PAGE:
Horses have two guttural pouches, one either side of their throat. These are adjacent to the lymph nodes, separated by a thin membrane. During a strangles infection abscesses form and then burst. They can break through the skin but generally the membrane ruptures first, releasing puss into the guttural pouches. When the horse lowers their head, this is naturally drained . This process clears the area from infection. Sometimes, the puss binds and forms chondroids. These are unable to drain through the nose. Stuck in the guttural pouch long after the horse has recovered, the bacteria is able to escape infecting anything the carrier touches. Thankfully, there is a solution. All horses should be tested post infection. This way, remaining chondroids can be detected and removed!

Caring for a Horse with Strangles

A vet must see any horse who has contracted strangles, to advise on care and provide a tailored treatment plan. Vets will generally advice on quarantine procedures, cleaning of abscesses and appropriate feed as well as prescribing pain medication and in rare cases anti-biotics. Complications and deterioration must be picked up quickly. So, the condition of infected horses should be continuously monitored.

Quarantine stables should have:

  • Lots of room to move around.
  • Good ventilation and lighting.
  • Access to fresh water.
  • Soaked easy to eat feed.
  • A raised food bowl.
  • A deep and comfortable bed.
  • Enrichment for good stimulation.

Preventing Strangles

Preventing Strangles

Redwings Horse Sanctuary - Foot Bath

Prevention is always better than cure. Whether you’re at home or away at competition, it all starts with good hygiene, knowledge and proper quarantine procedures!

New Arrivals / Quarantine

New, sick or at-risk equines should be isolated. This means:

Keeping them in a well signed quarantined area, away from any other horses. Isolation areas must be surrounded by barriers at least 10 feet away from the animals. All equipment should be regularly disinfected with a suitable product and must not used outside the area. Any muck or rubbish should be collected in bags and stored away from other horses and water sources. Hand washing, cover-all’s, gloves and foot baths should also be used to remove any infection from people heading in and out of the area. Should you be caring for an isolating horse, avoid contact with other equines and visiting facilities where possible to stop the spread of the disease.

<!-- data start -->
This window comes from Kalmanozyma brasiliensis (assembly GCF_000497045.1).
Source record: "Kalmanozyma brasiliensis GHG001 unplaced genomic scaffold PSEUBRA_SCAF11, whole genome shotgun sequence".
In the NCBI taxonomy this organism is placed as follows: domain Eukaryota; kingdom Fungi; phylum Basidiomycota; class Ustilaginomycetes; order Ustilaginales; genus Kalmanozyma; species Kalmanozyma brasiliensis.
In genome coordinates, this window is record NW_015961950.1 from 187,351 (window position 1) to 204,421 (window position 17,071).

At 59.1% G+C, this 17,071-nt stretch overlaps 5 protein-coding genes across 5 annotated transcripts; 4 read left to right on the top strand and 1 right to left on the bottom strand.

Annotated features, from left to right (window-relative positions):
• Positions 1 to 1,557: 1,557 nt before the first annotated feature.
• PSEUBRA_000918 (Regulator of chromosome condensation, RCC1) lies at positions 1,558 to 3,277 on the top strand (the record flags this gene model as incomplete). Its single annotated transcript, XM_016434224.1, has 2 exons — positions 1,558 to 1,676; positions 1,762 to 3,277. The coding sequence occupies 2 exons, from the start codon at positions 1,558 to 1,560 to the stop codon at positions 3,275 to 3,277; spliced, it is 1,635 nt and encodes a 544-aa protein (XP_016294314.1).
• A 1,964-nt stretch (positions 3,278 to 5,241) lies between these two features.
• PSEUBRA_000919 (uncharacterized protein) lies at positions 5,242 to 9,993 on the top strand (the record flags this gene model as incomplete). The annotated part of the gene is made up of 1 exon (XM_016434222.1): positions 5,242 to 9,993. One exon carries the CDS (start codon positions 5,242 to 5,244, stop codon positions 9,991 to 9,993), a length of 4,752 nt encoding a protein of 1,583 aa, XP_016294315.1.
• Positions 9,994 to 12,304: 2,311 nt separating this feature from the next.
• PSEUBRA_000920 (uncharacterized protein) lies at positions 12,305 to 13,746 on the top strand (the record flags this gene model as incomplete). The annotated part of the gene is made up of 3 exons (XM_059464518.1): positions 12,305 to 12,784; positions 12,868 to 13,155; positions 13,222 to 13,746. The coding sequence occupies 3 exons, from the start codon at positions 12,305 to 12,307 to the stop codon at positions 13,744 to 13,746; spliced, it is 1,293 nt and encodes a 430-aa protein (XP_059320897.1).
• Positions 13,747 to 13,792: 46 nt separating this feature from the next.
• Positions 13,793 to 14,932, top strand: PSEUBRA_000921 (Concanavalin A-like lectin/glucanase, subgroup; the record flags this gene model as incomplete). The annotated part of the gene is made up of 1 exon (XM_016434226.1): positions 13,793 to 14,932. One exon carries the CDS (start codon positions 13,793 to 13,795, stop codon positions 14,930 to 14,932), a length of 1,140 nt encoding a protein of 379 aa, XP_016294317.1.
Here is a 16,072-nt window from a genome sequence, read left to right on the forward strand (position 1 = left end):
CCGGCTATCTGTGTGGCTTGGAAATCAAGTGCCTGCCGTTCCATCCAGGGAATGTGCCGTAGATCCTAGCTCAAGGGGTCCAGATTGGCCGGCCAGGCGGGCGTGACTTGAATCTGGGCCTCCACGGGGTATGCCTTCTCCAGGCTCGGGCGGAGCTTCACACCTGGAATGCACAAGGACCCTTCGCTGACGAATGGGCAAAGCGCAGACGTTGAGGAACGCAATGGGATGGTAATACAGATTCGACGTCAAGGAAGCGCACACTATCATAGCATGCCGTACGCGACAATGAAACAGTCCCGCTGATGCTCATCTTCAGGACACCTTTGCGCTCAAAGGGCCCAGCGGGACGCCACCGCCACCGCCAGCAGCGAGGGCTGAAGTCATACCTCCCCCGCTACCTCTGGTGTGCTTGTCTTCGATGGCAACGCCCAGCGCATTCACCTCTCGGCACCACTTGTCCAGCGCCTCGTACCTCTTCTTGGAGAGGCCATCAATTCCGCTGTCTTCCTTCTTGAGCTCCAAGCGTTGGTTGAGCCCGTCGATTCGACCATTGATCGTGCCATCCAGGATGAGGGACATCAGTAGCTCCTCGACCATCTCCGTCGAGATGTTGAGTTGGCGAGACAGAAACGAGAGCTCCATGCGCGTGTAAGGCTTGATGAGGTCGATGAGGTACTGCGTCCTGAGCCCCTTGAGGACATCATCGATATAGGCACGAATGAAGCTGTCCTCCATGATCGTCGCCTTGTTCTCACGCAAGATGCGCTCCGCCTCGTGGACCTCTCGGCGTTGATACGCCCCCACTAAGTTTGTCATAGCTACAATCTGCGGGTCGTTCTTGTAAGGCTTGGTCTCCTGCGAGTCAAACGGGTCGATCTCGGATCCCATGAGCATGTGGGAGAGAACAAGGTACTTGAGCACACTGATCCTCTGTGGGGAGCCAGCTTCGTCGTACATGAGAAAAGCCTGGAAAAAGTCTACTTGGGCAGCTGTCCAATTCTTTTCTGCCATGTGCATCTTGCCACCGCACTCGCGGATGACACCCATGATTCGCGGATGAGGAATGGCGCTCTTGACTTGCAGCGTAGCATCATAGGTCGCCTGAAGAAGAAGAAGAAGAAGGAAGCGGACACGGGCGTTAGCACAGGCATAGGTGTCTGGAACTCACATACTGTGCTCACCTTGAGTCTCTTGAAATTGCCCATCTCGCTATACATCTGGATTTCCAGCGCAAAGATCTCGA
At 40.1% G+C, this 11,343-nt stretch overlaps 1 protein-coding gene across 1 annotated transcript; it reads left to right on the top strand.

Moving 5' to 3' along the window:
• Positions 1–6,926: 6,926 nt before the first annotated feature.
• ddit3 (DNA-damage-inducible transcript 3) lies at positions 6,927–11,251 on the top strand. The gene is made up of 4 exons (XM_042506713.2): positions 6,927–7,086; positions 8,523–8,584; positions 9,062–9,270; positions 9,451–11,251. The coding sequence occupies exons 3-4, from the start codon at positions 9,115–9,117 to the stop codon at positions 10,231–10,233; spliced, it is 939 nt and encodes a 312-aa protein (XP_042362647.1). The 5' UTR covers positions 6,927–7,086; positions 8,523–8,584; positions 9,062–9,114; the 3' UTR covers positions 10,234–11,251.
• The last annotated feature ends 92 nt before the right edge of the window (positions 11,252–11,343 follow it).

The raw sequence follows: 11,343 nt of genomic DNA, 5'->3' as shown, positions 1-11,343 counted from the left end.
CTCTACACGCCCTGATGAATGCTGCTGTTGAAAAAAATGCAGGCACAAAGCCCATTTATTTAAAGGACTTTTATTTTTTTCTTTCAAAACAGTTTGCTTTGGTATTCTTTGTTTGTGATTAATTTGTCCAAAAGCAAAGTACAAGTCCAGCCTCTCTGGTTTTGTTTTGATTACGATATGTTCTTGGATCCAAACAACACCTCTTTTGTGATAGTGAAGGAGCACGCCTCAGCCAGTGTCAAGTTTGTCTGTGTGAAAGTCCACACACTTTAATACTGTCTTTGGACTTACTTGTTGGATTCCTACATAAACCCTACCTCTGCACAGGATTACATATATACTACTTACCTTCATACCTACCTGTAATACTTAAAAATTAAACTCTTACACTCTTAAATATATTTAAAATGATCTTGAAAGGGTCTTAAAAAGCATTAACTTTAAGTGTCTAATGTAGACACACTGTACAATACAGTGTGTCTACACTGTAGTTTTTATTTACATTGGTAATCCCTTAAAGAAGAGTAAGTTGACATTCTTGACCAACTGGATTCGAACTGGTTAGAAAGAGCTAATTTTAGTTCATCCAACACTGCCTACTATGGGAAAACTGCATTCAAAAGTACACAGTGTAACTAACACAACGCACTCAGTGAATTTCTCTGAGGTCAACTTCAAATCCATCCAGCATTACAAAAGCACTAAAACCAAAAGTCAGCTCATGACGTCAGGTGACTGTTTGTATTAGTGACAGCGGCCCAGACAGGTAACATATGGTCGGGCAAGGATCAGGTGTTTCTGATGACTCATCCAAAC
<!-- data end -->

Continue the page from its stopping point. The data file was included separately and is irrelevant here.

At Competition

  • Double check you’ve not forgotten anything – Ensure you use only your own equipment.
  • Avoid direct contact between your horse and others.
  • Only handle your own horse where possible.
  • Wash your hands after touching any other horses and ask others to do the same.
  • Take your own forage and water.
  • Avoid using communal grazing areas and troughs.
  • Carry disinfectant wipes, sprays and stable cleaner in your travel kit.
  • If you spot any changes in your horse’s health or hear news of a suspected case at the event, take precautions and contact your yard manager and vet.

Day To Day

Day-to-day action may seem a little drastic but following good hygiene practices can keep your horse protected from a whole host of invisible nasties. Good preventative measures include:

  • Avoid sharing grooming kits, rugs and feed buckets.
  • Don’t allow your horse to come into contact with others while hacking or in group lessons.
  • Regularly monitor your horse’s temperature and general wellbeing – This will help to spot signs of illness.
  • Keep a yard diary of movements on and off site.
  • Communicate openly with all other owners.


Like humans, horses can develop immunity to diseased post infection. Unfortunately, there are many different types of Streptococcus equi bacteria that can cause a strangles infection. This means that no horse is ever risk free. It should never be relied upon, however horses that have been infected before may have some level of immunity.

It is possible to vaccinate against strangles. However, it’s not considered to be as highly effective as other inoculations. For example, equine flu. If you believe your horse to be at a higher risk or susceptible to complications you can discuss it further with your vet.

The best way to protect your horse is to follow good hygiene practices and correct isolation procedures.

Should we be talking about strangles?

Get Involved

It’s time we stamped out the stigma. Perhaps the most important thing we can do to protect our horses from strangles is talking about it!

The Truth About Strangles

Many of us would be scared to face the ‘blame game’ that can come with any infectious disease. The truth is though, strangles can affect any horse at any time. In other words, there’s no need to feel ashamed. As a community, we need to stand together a support each other. Open and honest communication is key. It means that the problem can be spotted quickly and dealt with effectively.

Take action, don’t forget to make your free pledge to:

  • Champion yard agreements and good hygiene.
  • Communicate openly and respectfully about strangles.
  • Clear your horse of becoming a strangles carrier after infection.

Real People. Real Stories.

Strangles - Michelle and Thomas
Strangles - Katie and Albie
Strangles - Kezia & Roo

We hope strangles is something you and your horse never have to deal with. But it's better to have the knowledge and not need it, than to need it and not have it! For more information download the free Redwings Horse Sanctuary Horse Owners Packs. Don't be afraid to speak up! You can share your strangles stories on social media using #SAW2021 and #SpeakOutOnStrangles.